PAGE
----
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Barenaked Ladies – All in Good Time

on April 14, 2010, 8:00am
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Steven Page, co-founding member of Canada’s Barenaked Ladies, announced he was leaving the band early last year, leaving most fans puzzled over his departure. Granted, Page dealt with some legal issues which we won’t go into here, but there can’t be a Barenaked Ladies without Steven Page. Right? The same can be said for his lifelong friend, guitarist Ed Robertson. If either of these Ladies were no longer in the picture, then the Barenaked Ladies cannot exist.

Wrong! All in Good Time marks the first album from the Ladies sans Page, and does, in fact, exist. From the solemn, black-and-white album cover to the first single, it’s clear the remaining members are completely aware that someone is missing. The new album could have featured colorful artwork, wall-to-wall trademark goofiness with genuine ballads here and there, but it wouldn’t have been honest. But is it any good? At the end of the day, it’s a bit of a mixed bag. It doesn’t reach the heights of their nineties output, but the future may still be bright for the quartet.

“You Run Away” is a winner, plain and simple. In interviews, Robertson alludes to the fact that he sings to Page during this accusatory and frustrated first single off the album. It’s the bleakest opener the band has had, light years away from Stunt’s “One Week” from over a decade ago. With “You Run Away” placed at the beginning of the album, the band addresses their new identity, and gets on with it. Perfect placement with great harmonies still intact at the song’s climax, despite Page’s absence.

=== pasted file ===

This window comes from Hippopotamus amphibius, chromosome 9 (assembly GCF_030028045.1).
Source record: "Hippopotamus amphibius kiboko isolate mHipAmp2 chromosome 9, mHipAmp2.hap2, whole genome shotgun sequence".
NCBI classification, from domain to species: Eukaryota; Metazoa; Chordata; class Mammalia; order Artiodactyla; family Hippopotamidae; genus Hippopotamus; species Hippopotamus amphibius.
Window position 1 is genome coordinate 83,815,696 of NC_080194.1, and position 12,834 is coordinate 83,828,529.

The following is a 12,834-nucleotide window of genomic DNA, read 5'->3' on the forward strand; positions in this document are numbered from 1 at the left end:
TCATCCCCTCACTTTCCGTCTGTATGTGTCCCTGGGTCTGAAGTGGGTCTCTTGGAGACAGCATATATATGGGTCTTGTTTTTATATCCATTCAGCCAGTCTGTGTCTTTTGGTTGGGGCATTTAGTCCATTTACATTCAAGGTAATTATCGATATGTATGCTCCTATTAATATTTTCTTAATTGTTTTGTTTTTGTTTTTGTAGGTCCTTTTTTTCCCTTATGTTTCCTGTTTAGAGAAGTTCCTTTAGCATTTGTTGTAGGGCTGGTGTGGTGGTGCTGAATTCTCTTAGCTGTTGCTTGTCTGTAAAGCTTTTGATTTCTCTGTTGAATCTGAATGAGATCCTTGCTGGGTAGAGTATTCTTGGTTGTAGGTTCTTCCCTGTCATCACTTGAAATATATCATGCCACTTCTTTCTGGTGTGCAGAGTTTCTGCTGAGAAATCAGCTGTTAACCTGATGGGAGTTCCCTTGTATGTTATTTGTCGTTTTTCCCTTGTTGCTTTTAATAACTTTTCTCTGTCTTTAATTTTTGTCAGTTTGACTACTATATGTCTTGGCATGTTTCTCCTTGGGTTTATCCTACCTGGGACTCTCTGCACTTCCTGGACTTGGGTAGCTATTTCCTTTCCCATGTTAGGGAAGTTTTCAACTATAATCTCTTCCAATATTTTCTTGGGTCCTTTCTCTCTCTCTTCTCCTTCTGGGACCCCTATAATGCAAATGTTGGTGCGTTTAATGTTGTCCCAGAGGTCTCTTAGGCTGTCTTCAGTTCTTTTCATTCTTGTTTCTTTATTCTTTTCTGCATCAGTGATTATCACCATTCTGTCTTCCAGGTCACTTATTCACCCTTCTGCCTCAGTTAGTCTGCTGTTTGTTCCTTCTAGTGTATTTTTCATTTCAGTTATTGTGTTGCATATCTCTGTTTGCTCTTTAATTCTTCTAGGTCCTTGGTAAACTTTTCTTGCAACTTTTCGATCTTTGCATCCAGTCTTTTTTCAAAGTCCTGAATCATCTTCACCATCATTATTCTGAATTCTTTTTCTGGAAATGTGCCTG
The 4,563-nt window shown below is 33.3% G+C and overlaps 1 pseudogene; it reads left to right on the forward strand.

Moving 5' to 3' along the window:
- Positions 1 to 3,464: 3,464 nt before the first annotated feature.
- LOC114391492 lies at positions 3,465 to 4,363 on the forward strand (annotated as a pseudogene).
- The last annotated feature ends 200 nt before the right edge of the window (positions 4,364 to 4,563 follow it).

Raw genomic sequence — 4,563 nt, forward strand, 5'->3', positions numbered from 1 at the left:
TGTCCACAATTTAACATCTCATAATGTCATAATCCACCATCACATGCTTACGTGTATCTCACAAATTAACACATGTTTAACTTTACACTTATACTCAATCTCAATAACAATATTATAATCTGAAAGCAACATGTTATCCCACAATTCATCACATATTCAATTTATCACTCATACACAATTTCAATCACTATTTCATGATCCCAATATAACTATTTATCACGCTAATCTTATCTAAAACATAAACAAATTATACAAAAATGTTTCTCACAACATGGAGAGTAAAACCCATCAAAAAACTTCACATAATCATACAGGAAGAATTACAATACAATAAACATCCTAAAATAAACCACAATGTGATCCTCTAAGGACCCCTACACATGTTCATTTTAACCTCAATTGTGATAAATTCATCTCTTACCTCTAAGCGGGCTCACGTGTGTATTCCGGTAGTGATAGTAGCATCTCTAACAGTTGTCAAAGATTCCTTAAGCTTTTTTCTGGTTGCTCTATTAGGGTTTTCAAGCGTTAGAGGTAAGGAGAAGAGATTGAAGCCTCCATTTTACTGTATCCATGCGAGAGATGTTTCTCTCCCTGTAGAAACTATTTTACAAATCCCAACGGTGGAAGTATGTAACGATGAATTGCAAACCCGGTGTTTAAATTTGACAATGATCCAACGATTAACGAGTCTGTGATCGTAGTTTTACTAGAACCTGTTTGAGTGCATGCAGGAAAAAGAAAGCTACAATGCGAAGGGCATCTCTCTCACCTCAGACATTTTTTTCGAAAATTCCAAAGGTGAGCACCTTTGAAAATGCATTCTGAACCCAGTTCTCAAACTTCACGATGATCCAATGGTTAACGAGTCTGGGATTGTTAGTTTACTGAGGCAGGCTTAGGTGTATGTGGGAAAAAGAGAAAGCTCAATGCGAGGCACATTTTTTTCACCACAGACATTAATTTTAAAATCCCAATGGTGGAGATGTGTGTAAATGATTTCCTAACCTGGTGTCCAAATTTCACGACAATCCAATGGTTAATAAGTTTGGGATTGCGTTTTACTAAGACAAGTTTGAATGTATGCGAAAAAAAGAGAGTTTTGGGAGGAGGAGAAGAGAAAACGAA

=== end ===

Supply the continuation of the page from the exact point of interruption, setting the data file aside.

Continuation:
Robertson writes and sings lead on half of the tracks, while pianist Kevin Hearn and bassist Jim Creeggan find themselves responsible for the rest. While fair songwriters, neither Hearn nor Creeggan hold a torch to Page’s prior heights. Hearn’s vocals are too hesitant to deliver a great pop song, so “Another Heartbreak” doesn’t quite take off. He finds more success in the quirky “Jerome”, which has a nice outro sure to get stuck in your head. Hearn’s third and final contribution also closes the album, so no pressure there. “Watching the Northern Lights” is a bit bland and proves the band could have done with some editing.

Creeggan’s “On the Lookout” spends too much time looking about and not actually doing anything, but his other contribution to All in Good Time soars. He has a stronger voice than Hearn, and as he sings “I won’t let you down” in “I Saw It”, it comes off sweet, not syrupy. “I Saw It” serves as a call for the band to tighten up their future releases, because the additional songwriting talent is possibly there within Creeggan.

But what of the other Robertson tracks? When an album is criticized for being too long, usually it’s the back-end of the recording that takes the sharp end of the stick. On All in Good Time, it’s quite the opposite. On the first half, Robertson’s “Summertime” and “Four Seconds” are C-list Ladies, with the latter serving as a limp rap reminder to the good old days of “One Week” and “Grade 9”. “Ordinary” is just that.

However, when Robertson isn’t concerned with recapturing old glories, he shines on his later contributions. “I Have Learned” has a hard-edge to it (well, as hard edge as the Ladies can get), with a bit of lingering anger from the past couple years. The trifecta of the yearning “Every Subway Car”, the driving “How Long”, and the clap-along triumph that is “Golden Boy” prove that the band still has it.

So, again, the quality of the album is about half-and-half. Is Page missed? Certainly. Just think of All in Good Time as the band’s A Saucerful of Secrets. The Ladies are still working things out, so there’s no need for them to get dressed just yet.

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